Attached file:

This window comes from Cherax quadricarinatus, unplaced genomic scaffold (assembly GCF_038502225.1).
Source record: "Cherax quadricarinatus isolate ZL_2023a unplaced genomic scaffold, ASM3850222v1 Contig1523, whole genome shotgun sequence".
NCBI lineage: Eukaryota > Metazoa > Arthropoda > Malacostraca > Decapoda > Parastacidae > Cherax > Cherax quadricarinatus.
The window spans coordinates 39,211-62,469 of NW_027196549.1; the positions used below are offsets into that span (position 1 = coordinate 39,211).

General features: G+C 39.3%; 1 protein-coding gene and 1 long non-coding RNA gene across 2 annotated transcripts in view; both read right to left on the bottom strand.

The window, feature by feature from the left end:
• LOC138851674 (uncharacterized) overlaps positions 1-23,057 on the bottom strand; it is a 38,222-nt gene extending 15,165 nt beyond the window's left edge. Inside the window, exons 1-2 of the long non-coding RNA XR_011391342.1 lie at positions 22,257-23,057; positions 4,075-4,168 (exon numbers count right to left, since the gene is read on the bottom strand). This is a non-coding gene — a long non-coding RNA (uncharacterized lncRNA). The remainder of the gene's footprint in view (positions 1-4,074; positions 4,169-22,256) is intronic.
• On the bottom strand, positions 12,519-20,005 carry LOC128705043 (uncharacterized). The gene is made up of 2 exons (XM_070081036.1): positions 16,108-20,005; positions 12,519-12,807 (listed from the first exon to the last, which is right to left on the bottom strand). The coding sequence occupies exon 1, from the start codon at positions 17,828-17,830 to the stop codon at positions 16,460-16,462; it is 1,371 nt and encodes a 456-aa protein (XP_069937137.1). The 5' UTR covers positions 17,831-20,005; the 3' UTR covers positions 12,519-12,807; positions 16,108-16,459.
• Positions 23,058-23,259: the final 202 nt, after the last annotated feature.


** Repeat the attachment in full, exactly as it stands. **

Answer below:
This window comes from Cherax quadricarinatus, unplaced genomic scaffold (assembly GCF_038502225.1).
Source record: "Cherax quadricarinatus isolate ZL_2023a unplaced genomic scaffold, ASM3850222v1 Contig1523, whole genome shotgun sequence".
NCBI lineage: Eukaryota > Metazoa > Arthropoda > Malacostraca > Decapoda > Parastacidae > Cherax > Cherax quadricarinatus.
The window spans coordinates 39,211-62,469 of NW_027196549.1; the positions used below are offsets into that span (position 1 = coordinate 39,211).

General features: G+C 39.3%; 1 protein-coding gene and 1 long non-coding RNA gene across 2 annotated transcripts in view; both read right to left on the bottom strand.

The window, feature by feature from the left end:
• LOC138851674 (uncharacterized) overlaps positions 1-23,057 on the bottom strand; it is a 38,222-nt gene extending 15,165 nt beyond the window's left edge. Inside the window, exons 1-2 of the long non-coding RNA XR_011391342.1 lie at positions 22,257-23,057; positions 4,075-4,168 (exon numbers count right to left, since the gene is read on the bottom strand). This is a non-coding gene — a long non-coding RNA (uncharacterized lncRNA). The remainder of the gene's footprint in view (positions 1-4,074; positions 4,169-22,256) is intronic.
• On the bottom strand, positions 12,519-20,005 carry LOC128705043 (uncharacterized). The gene is made up of 2 exons (XM_070081036.1): positions 16,108-20,005; positions 12,519-12,807 (listed from the first exon to the last, which is right to left on the bottom strand). The coding sequence occupies exon 1, from the start codon at positions 17,828-17,830 to the stop codon at positions 16,460-16,462; it is 1,371 nt and encodes a 456-aa protein (XP_069937137.1). The 5' UTR covers positions 17,831-20,005; the 3' UTR covers positions 12,519-12,807; positions 16,108-16,459.
• Positions 23,058-23,259: the final 202 nt, after the last annotated feature.